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Full 2-Year Reauthorization of Special Diabetes Program Included in Funding Bill

Washington, D.C. – Following a bipartisan push from U.S. Senators Susan Collins (R-ME) and Jeanne Shaheen (D-NH), the co-chairs of the Senate Diabetes Caucus, the government funding bill will include the full two-year reauthorization of the Special Diabetes Program, which includes funding for Type 1 Diabetes research and the Diabetes Program for Indians.  This extension will provide a total of $600 million dollars combined for the two programs over a two-year period; each program will receive $150 million in FY 2018 and $150 million in FY 2019 for a total of $300 million for each program over the two-year period.  Last September, Senators Collins and Shaheen led a letter signed by 75 Senators recognizing the importance of this essential program and urging Senate leaders to extend it.


This extension supports the livelihood, health, and well-being of the more than 30 million Americans diagnosed with diabetes and the additional 84 million diagnosed with prediabetes. 


“Since we started the Senate Diabetes Caucus in 1997, funding for diabetes research has more than tripled from $319 million in 1997 to more than a billion dollars this past year.  As a result, we have seen encouraging developments in the management, treatment, and potential cures for Type 1 diabetes,” said Senator Collins.  “These groundbreaking, life-changing discoveries were made possible by the essential Special Diabetes Program.  We have also seen significant reductions in diabetic eye disease, kidney failure, and other complications related to Type 2 diabetes in American Indian populations due to the Special Diabetes Program for Indians.  Our continued investment will help to continue vital large-scale trials, advance next steps in research, and reach Native populations to change the course of disease.”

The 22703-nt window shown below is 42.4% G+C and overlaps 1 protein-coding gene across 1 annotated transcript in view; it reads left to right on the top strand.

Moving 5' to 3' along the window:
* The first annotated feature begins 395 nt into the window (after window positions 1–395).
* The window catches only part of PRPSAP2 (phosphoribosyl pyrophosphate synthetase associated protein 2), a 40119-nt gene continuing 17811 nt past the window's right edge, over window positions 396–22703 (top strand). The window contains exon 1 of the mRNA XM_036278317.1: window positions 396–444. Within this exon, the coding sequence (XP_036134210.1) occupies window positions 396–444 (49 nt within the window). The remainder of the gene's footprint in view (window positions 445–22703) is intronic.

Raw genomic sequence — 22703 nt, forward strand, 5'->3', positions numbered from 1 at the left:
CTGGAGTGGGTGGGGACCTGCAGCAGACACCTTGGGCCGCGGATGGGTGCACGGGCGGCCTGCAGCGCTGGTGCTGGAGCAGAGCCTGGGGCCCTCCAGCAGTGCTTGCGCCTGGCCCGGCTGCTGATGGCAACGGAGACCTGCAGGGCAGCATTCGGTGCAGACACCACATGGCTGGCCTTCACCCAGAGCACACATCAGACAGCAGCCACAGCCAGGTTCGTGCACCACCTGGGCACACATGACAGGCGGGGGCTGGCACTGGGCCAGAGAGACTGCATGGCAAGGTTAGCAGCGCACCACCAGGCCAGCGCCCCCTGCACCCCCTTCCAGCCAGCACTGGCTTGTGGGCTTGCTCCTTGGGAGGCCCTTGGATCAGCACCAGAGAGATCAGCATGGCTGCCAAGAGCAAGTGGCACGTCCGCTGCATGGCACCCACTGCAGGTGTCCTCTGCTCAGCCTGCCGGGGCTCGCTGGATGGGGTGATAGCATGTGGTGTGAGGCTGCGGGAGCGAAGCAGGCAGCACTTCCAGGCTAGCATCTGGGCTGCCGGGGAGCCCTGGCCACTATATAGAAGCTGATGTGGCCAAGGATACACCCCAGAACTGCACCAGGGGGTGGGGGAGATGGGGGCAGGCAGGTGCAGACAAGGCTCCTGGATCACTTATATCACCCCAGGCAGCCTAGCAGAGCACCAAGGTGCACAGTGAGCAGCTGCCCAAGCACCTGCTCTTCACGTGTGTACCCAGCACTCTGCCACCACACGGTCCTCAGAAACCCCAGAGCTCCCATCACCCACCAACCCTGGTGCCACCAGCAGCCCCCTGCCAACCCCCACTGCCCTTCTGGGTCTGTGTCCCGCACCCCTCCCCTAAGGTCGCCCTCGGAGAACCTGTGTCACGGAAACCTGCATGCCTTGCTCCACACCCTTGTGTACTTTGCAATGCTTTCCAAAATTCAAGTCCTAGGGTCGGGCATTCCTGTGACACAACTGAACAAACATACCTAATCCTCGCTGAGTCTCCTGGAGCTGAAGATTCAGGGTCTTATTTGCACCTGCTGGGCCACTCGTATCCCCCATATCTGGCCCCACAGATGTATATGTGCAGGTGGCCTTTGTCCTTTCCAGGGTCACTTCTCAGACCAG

This past week, Senator Collins met with the leaders of each of Maine’s tribes, including the Houlton Band of Maliseet Indians, Aroostook Band of Micmacs, Penobscot Nation, Passamaquoddy Tribe at Pleasant Point, and Passamaquoddy Tribe at Indian Township, in her Washington, D.C., office.  The groups stressed how important the special diabetes program is to Native Americans, who have a disproportionately high rate of diabetes.  Last summer, Senator Collins chaired a hearing on recent advances in research, particularly artificial pancreas systems, and highlighting the importance of renewing the SDP for Type 1 research for new treatments, therapies, and ultimately a cure.